AIDS is only caused by HIV

HIV infection and AIDS

AIDS (Acquired Immune Deficiency Syndrome): Through the HIV (Human immunodeficiency virus, HI virus) caused, so far incurable infectious disease with predominantly infection of the immune cells. The increasing weakness of the immune system leads to more and more frequent and more severe infections, also from otherwise harmless pathogens. In Germany around 2,500 people are infected each year (in Austria less than 500), mainly through (unprotected) sexual intercourse. Worldwide, around 6,000 AIDS deaths are counted every day; in poor regions, especially in Africa, AIDS is now the most common cause of death for those under 50 years of age (figures as of the end of 2007).

Leading complaints

  • Mostly no complaints for years (despite being contagious)
  • Possibly short-term “flu-like” symptoms shortly after the infection
  • Only after years slowly increasing complaints, initially v. a. Fungal infections (mainly of the mouth, throat and genitals), fever and prolonged diarrhea.

The illness

The acquired immune deficiency disease AIDS, which was first described in the early 1980s, is caused by an infection with the HI virus. In principle, the virus is excreted with all body fluids, but above all with blood, semen, vaginal secretions and breast milk (main routes of transmission below). The virus penetrates the body through the smallest of skin and mucous membrane injuries and primarily destroys defense cells that carry the CD4 molecule on their surface. These include in particular the T helper cells, a subgroup of T lymphocytes that activate other immune cells.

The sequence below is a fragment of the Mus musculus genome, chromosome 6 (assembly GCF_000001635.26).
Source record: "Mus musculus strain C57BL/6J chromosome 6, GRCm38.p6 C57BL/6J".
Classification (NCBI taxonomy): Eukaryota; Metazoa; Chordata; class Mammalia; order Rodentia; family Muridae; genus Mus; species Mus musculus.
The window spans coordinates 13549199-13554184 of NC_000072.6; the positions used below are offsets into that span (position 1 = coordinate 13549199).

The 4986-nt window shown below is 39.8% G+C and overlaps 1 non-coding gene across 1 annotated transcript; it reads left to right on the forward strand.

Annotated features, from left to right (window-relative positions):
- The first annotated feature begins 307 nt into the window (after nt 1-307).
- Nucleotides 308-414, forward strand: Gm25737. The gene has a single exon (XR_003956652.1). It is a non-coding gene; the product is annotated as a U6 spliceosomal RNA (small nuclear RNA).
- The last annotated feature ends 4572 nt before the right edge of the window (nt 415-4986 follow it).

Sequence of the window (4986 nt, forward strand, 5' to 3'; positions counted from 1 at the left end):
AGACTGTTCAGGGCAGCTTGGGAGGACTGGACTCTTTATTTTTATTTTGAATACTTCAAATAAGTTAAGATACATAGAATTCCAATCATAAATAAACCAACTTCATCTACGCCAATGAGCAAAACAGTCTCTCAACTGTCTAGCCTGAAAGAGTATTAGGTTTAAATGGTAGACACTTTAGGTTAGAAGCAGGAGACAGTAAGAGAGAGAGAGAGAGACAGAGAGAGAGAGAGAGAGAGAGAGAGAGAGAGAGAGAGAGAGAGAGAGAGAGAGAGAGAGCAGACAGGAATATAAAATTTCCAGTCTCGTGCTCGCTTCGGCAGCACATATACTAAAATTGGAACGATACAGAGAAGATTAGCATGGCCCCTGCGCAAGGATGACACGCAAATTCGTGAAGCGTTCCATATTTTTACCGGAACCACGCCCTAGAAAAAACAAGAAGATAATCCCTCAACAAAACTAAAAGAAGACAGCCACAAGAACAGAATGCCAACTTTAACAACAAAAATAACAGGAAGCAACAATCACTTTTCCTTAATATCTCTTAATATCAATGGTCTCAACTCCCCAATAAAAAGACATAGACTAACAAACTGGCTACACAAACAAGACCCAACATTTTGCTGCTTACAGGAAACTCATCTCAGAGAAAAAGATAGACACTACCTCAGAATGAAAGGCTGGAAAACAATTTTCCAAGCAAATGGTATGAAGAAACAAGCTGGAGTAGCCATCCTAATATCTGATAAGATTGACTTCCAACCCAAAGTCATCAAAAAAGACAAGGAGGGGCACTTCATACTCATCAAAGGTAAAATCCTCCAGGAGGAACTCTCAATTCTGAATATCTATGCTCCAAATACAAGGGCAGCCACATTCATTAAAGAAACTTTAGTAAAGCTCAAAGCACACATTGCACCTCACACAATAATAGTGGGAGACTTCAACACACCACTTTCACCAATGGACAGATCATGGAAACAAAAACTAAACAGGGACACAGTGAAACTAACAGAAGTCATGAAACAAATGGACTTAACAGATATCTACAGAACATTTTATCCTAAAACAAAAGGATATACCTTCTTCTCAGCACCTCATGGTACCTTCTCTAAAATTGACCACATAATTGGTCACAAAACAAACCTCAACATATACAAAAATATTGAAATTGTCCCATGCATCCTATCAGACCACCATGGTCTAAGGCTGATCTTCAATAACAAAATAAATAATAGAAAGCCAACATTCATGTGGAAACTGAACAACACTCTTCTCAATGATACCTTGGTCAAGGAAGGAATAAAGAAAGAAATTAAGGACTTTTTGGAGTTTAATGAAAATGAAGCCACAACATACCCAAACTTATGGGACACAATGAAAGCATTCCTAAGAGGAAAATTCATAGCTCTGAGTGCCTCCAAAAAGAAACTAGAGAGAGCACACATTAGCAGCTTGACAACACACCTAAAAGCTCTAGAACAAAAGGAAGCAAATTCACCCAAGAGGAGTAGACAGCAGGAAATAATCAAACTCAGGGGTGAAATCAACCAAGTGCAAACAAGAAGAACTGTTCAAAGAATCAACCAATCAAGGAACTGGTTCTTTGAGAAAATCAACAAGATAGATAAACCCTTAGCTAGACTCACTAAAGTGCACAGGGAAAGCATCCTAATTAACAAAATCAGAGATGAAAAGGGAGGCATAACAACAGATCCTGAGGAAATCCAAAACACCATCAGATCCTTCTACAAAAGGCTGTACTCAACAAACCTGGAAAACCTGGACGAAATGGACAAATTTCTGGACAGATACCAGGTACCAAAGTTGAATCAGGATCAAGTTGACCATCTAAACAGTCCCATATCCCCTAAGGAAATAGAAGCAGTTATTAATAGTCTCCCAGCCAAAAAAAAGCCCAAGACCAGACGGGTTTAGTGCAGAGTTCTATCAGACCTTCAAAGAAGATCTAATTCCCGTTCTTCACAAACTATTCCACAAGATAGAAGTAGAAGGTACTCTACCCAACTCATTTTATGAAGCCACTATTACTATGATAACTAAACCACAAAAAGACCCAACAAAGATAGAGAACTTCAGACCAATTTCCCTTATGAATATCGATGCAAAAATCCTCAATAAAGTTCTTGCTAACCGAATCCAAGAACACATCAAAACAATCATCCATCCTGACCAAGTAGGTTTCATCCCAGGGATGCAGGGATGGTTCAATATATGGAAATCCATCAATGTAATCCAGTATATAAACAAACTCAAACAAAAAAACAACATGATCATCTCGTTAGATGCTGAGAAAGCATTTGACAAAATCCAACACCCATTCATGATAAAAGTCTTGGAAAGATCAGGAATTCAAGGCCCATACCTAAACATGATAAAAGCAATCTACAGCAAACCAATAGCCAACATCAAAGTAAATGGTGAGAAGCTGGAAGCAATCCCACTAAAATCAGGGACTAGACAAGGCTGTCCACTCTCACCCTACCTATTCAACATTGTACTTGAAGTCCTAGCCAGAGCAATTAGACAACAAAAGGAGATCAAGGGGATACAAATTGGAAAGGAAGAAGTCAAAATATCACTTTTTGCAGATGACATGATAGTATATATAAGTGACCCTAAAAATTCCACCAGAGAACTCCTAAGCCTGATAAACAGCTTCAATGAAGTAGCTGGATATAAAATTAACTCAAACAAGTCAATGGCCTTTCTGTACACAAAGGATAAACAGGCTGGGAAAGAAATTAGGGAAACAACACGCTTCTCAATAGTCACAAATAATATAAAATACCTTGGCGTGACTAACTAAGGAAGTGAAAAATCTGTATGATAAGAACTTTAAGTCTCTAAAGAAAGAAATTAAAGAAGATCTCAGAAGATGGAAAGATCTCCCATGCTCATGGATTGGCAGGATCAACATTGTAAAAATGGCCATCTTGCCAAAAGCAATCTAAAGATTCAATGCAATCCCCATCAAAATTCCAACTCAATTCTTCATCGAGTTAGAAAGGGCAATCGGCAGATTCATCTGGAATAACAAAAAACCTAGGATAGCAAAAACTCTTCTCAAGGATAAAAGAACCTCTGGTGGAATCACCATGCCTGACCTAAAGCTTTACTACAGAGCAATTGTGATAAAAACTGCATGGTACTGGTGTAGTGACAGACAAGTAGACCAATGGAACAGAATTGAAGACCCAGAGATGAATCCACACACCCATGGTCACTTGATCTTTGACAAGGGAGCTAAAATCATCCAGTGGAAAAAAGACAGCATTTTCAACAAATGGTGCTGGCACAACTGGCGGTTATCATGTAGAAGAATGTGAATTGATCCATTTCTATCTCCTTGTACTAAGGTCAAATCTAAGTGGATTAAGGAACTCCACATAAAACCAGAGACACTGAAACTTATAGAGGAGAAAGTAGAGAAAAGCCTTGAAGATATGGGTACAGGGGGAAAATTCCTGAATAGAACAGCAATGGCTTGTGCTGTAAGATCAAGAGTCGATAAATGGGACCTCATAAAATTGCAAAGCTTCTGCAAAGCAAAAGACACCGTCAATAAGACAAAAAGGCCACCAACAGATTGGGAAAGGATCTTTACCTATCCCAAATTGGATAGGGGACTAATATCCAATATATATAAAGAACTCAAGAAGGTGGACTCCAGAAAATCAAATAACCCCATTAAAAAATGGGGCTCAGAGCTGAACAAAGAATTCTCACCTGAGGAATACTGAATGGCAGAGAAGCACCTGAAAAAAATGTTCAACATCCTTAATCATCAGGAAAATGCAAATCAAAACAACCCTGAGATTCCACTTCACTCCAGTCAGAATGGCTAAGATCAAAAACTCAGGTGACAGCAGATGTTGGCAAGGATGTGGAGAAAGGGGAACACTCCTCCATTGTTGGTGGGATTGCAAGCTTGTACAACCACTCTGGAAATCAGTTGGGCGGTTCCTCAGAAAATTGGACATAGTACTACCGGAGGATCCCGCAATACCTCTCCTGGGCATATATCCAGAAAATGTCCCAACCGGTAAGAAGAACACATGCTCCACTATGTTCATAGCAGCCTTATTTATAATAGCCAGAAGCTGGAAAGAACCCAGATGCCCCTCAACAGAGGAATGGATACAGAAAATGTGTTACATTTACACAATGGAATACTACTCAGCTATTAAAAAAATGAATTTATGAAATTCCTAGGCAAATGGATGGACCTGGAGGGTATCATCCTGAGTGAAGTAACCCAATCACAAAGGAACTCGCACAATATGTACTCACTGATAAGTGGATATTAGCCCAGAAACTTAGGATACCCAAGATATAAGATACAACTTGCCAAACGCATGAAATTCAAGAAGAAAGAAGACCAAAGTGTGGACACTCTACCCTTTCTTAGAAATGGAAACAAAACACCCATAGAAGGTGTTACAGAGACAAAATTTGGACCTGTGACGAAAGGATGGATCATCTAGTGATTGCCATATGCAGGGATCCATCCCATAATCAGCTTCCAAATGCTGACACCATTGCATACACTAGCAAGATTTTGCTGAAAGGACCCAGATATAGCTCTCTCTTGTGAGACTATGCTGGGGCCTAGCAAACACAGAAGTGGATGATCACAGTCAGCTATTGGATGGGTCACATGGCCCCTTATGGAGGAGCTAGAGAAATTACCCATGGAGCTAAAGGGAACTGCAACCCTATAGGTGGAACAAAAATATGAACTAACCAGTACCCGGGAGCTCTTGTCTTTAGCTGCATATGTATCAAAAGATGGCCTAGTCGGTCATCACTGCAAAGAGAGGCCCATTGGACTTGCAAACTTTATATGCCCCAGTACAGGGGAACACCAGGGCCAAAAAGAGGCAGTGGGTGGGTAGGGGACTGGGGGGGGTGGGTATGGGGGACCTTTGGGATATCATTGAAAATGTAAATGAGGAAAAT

The viruses multiply vigorously soon after infection, but most infected people often do not notice anything for a long time. In this phase one speaks of HIV infection. Only about half of those infected have short-term symptoms 1–6 weeks after infection that are similar to those of flu, strep throat or glandular fever (acute HIV infection).

The first thing the person affected usually notices is the prolonged swelling of the lymph nodes. This is followed by uncharacteristic symptoms such as general weakness, repeated fever or frequent and prolonged diarrhea. After all, there are more and more serious infections. Since the defense against tumor cells is also impaired, tumors occur more frequently, especially malignant lymphomas and Kaposi's sarcomas, which usually show up as red-brown spots and lumps on the skin and mucous membranes. Many sick people lose weight more and more (Wasting syndrome). Last but not least, HIV can also affect the brain. Only when such typical diseases are present, one speaks of AIDS.

Particular infections. As a result of the severe immune deficiency, AIDS patients can “attack” infectious agents that pose no threat to those with healthy immune defenses. One of the AIDS-defining infections is pneumonia caused by Pneumocystis jiroveci (formerly Pneumocystis carnii), a common protozoan that belongs to the fungi. Encephalitis caused by Toxoplasma and the most severe cytomegaly diseases with involvement of the eyes and the brain are also characteristic of AIDS.

Main routes of transmission of the Toxoplasmosis infection are cat feces (litter box!) and raw meat. People with a healthy immune system usually do not notice the infection. If, however, an HIV-positive person becomes infected, symptoms can range up to dangerous meningitis and encephalitis, depending on the immune system. Toxoplasmosis infection is also dangerous during pregnancy: for the unborn child, in which the parasitic unicellular organisms primarily damage the eye and brain.

It is similar with the Cytomegaly infection (CMV infection). Only in the case of a weak immune system can there be severe inflammation of the lungs and liver, as well as rejection reactions after transplants. The most severe courses with involvement of the eyes and the brain are especially at risk for AIDS sufferers. In cytomegaly, too, a fresh infection in the pregnant woman puts the unborn child at risk: there is a particular risk of permanent visual, hearing and brain damage.

That's what the doctor does